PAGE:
Arimaa/Attacking/Example: Elephant–Dog Attack

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When strong pieces advance, their home traps might be left vulnerable. If there is nothing to stop an attacking dog, an elephant-dog attack could be effective even in the opening, as it was in this 2006 World Championship game.

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8 Arimaa rs.svg Arimaa rs.svg Arimaa rs.svg Arimaa rs.svg Arimaa rs.svg 8
7 Arimaa rs.svg Arimaa cs.svg Arimaa ds.svg Arimaa cs.svg 7
6 Arimaa ds.svg Arimaa hs.svg Arimaa rs.svg Arimaa rs.svg 6
5 Arimaa eg.svg 5
4 Arimaa ms.svg 4
3 Arimaa hg.svg Arimaa es.svg Arimaa mg.svg Arimaa hg.svg Arimaa rg.svg 3
2 Arimaa hs.svg Arimaa rg.svg Arimaa dg.svg Arimaa rg.svg Arimaa dg.svg 2
1 Arimaa rg.svg Arimaa rg.svg Arimaa rg.svg Arimaa cg.svg Arimaa cg.svg Arimaa rg.svg Arimaa rg.svg 1
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After 10s.

After 10s Silver appeared strong, with a horse and camel advanced on opposite wings. Gold had a poor alignment; unable to take a strong hostage, Gold blockaded the advanced silver horse with 11g Dc2n Rc1n Hb3w Dc3w. Rather than pursue an aggressive eastern attack, Silver played 11s ee3ws mg4n Hg3n, aiming to unblock his horse and attack the c3 trap. Gold responded with 12g Rh3n Hg4s Eb5ee, protecting his eastern horse and camel while also centralizing his elephant, which was now a potential threat to the silver camel on g5 and the dog on d6.

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8 Arimaa rs.svg Arimaa rs.svg Arimaa rs.svg Arimaa rs.svg Arimaa rs.svg 8
7 Arimaa rs.svg Arimaa cs.svg Arimaa ds.svg Arimaa cs.svg 7
6 Arimaa ds.svg Arimaa hs.svg Arimaa rs.svg Arimaa rs.svg 6
5 Arimaa eg.svg Arimaa ms.svg 5
4 Arimaa rg.svg 4
3 Arimaa hg.svg Arimaa dg.svg Arimaa mg.svg Arimaa hg.svg 3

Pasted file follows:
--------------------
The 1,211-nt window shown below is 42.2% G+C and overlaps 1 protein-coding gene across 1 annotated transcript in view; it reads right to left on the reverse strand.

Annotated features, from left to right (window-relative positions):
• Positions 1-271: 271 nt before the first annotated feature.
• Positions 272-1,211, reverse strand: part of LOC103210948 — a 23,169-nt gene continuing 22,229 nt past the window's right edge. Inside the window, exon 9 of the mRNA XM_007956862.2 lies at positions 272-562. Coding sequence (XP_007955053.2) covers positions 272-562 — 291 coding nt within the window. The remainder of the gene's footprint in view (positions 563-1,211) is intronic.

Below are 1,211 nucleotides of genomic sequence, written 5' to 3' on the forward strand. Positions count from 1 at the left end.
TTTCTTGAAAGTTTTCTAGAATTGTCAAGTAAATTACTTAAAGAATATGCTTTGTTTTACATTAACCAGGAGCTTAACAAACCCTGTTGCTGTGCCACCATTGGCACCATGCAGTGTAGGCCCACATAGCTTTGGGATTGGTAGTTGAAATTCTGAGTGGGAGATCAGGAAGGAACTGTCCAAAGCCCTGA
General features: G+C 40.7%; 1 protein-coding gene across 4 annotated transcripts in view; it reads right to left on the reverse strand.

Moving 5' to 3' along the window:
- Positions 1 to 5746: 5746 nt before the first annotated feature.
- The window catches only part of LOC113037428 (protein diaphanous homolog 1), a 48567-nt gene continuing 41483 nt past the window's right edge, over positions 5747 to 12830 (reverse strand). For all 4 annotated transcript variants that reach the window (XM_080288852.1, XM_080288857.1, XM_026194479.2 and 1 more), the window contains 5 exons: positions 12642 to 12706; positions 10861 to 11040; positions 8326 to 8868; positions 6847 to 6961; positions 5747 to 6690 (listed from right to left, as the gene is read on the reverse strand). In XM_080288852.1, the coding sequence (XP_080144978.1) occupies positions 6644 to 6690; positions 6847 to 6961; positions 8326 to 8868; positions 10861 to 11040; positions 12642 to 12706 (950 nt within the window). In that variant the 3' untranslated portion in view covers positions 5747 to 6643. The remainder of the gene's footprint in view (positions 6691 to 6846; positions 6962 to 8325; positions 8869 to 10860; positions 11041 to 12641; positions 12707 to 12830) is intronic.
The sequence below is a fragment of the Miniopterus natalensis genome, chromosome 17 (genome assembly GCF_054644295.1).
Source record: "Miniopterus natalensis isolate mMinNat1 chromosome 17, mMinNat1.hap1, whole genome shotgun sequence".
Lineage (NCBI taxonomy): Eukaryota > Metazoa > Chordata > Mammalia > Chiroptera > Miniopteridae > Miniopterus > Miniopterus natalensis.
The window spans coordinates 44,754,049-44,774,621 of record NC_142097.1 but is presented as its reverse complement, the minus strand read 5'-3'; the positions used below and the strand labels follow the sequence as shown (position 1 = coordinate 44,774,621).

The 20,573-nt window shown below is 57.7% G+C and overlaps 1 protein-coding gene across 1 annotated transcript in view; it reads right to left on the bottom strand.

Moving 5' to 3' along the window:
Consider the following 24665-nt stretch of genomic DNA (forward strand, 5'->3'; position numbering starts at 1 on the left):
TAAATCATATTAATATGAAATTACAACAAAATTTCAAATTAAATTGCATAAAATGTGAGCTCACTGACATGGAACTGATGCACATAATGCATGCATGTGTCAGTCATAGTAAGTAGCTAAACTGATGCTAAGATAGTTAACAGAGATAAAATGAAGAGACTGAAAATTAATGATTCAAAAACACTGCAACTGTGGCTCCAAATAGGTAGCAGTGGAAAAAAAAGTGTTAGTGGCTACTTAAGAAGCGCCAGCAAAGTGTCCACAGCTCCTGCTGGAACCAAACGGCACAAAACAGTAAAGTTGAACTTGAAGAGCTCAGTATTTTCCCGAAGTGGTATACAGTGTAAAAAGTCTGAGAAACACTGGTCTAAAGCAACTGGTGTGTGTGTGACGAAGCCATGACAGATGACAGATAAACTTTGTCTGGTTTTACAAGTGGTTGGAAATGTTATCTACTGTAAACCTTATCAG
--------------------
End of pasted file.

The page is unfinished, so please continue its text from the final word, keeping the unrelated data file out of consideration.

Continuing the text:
2 Arimaa hs.svg Arimaa rg.svg Arimaa rg.svg Arimaa es.svg Arimaa rg.svg Arimaa dg.svg 2
1 Arimaa rg.svg Arimaa rg.svg Arimaa cg.svg Arimaa cg.svg Arimaa rg.svg Arimaa rg.svg 1
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After 12g.

On 12s, Silver ignored his increasingly weak northwestern defense, and seemingly moved toward control of the southwest with 12s ed2n Rc2e Rb2e ha2e. However, Gold had a clever two-turn plan in mind. 13g Cd1w Db3n Ha3e Ra1n delayed the silver attack on c3, and also positioned the western gold dog to attack c6. On 12s or 13s, Silver could have unfrozen the d6 dog and moved it to b6, thus blocking the gold dog from that square; had the western gold horse then advanced, Silver could have owned c3. Instead, play continued 13s Rc2n hb2e ed3e mg5e 14g Db4nn dd6n Ed5n.

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8 Arimaa rs.svg Arimaa rs.svg Arimaa rs.svg Arimaa rs.svg Arimaa rs.svg 8
7 Arimaa rs.svg Arimaa cs.svg Arimaa ds.svg Arimaa ds.svg Arimaa cs.svg 7
6 Arimaa dg.svg Arimaa eg.svg Arimaa hs.svg Arimaa rs.svg Arimaa rs.svg 6
5 Arimaa ms.svg 5
4 Arimaa rg.svg 4
3 Arimaa hg.svg Arimaa rg.svg Arimaa es.svg Arimaa mg.svg Arimaa hg.svg 3
2 Arimaa rg.svg Arimaa hs.svg Arimaa rg.svg Arimaa rg.svg Arimaa dg.svg 2
1 Arimaa rg.svg Arimaa cg.svg Arimaa cg.svg Arimaa rg.svg Arimaa rg.svg 1
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After 14g.

The gold elephant and dog have attacked c6. An opening attack would normally require more strength, but since Silver had nothing to stop the western gold dog, Gold advanced it and kept his home defense strong. Silver could now defend c6 only by moving his elephant to c5, but that would be costly, as the c2 horse could then be threatened by the gold camel. From the current position, Silver cannot avoid a loss in the west; Silver must cede c6 and counterattack elsewhere. The h4 rabbit could be dragged toward f6 and captured in two turns, but in that time Gold could capture a silver cat and dog in c6. Instead, Silver attacked f3 with 14s mh5ws Hg3e mg4s, but Gold defended with a single step and also captured the c7 cat: 15g Mf3n Db6n cc7sx Db7e. With the gold dog on c7 and no strong silver piece nearby, Gold was poised to make quick progress, but still had to watch the rest of the board.